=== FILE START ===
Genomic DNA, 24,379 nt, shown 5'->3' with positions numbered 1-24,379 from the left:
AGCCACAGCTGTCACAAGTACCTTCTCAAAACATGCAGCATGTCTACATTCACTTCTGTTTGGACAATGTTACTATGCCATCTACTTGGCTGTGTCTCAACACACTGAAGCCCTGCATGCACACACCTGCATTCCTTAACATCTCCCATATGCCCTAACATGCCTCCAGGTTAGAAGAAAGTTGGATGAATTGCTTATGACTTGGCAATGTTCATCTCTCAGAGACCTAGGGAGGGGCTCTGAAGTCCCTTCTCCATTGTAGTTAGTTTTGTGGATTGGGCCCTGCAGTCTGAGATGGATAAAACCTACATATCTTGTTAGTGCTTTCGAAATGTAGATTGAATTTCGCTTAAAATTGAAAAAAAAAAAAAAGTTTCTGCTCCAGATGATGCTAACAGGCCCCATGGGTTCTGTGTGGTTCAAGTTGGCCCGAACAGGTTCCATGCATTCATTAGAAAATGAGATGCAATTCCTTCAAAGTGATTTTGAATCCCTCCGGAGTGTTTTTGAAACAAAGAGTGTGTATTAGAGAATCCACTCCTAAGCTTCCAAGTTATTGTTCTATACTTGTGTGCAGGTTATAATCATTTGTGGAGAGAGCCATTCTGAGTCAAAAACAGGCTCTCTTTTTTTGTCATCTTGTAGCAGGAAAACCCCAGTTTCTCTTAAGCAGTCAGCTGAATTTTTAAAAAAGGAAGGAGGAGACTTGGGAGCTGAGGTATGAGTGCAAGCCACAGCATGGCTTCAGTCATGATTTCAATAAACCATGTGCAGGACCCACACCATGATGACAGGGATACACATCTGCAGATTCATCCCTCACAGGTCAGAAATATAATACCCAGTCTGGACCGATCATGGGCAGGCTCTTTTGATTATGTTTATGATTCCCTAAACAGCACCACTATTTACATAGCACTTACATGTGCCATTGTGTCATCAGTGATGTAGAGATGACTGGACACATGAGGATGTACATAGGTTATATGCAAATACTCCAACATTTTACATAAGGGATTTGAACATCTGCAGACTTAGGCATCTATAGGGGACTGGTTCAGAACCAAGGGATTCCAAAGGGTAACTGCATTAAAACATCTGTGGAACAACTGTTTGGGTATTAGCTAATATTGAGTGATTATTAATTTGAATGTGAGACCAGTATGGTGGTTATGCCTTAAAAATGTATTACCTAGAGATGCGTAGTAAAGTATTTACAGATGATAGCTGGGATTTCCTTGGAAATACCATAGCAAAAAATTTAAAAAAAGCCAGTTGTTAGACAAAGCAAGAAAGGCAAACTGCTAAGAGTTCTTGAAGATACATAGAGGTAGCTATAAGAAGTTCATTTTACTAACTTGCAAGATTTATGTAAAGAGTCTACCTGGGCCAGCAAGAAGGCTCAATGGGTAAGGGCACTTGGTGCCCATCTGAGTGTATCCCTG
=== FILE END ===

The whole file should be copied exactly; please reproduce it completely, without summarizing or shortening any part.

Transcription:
Genomic DNA, 24,379 nt, shown 5'->3' with positions numbered 1-24,379 from the left:
AGCCACAGCTGTCACAAGTACCTTCTCAAAACATGCAGCATGTCTACATTCACTTCTGTTTGGACAATGTTACTATGCCATCTACTTGGCTGTGTCTCAACACACTGAAGCCCTGCATGCACACACCTGCATTCCTTAACATCTCCCATATGCCCTAACATGCCTCCAGGTTAGAAGAAAGTTGGATGAATTGCTTATGACTTGGCAATGTTCATCTCTCAGAGACCTAGGGAGGGGCTCTGAAGTCCCTTCTCCATTGTAGTTAGTTTTGTGGATTGGGCCCTGCAGTCTGAGATGGATAAAACCTACATATCTTGTTAGTGCTTTCGAAATGTAGATTGAATTTCGCTTAAAATTGAAAAAAAAAAAAAAGTTTCTGCTCCAGATGATGCTAACAGGCCCCATGGGTTCTGTGTGGTTCAAGTTGGCCCGAACAGGTTCCATGCATTCATTAGAAAATGAGATGCAATTCCTTCAAAGTGATTTTGAATCCCTCCGGAGTGTTTTTGAAACAAAGAGTGTGTATTAGAGAATCCACTCCTAAGCTTCCAAGTTATTGTTCTATACTTGTGTGCAGGTTATAATCATTTGTGGAGAGAGCCATTCTGAGTCAAAAACAGGCTCTCTTTTTTTGTCATCTTGTAGCAGGAAAACCCCAGTTTCTCTTAAGCAGTCAGCTGAATTTTTAAAAAAGGAAGGAGGAGACTTGGGAGCTGAGGTATGAGTGCAAGCCACAGCATGGCTTCAGTCATGATTTCAATAAACCATGTGCAGGACCCACACCATGATGACAGGGATACACATCTGCAGATTCATCCCTCACAGGTCAGAAATATAATACCCAGTCTGGACCGATCATGGGCAGGCTCTTTTGATTATGTTTATGATTCCCTAAACAGCACCACTATTTACATAGCACTTACATGTGCCATTGTGTCATCAGTGATGTAGAGATGACTGGACACATGAGGATGTACATAGGTTATATGCAAATACTCCAACATTTTACATAAGGGATTTGAACATCTGCAGACTTAGGCATCTATAGGGGACTGGTTCAGAACCAAGGGATTCCAAAGGGTAACTGCATTAAAACATCTGTGGAACAACTGTTTGGGTATTAGCTAATATTGAGTGATTATTAATTTGAATGTGAGACCAGTATGGTGGTTATGCCTTAAAAATGTATTACCTAGAGATGCGTAGTAAAGTATTTACAGATGATAGCTGGGATTTCCTTGGAAATACCATAGCAAAAAATTTAAAAAAAGCCAGTTGTTAGACAAAGCAAGAAAGGCAAACTGCTAAGAGTTCTTGAAGATACATAGAGGTAGCTATAAGAAGTTCATTTTACTAACTTGCAAGATTTATGTAAAGAGTCTACCTGGGCCAGCAAGAAGGCTCAATGGGTAAGGGCACTTGGTGCCCATCTGAGTGTATCCCTG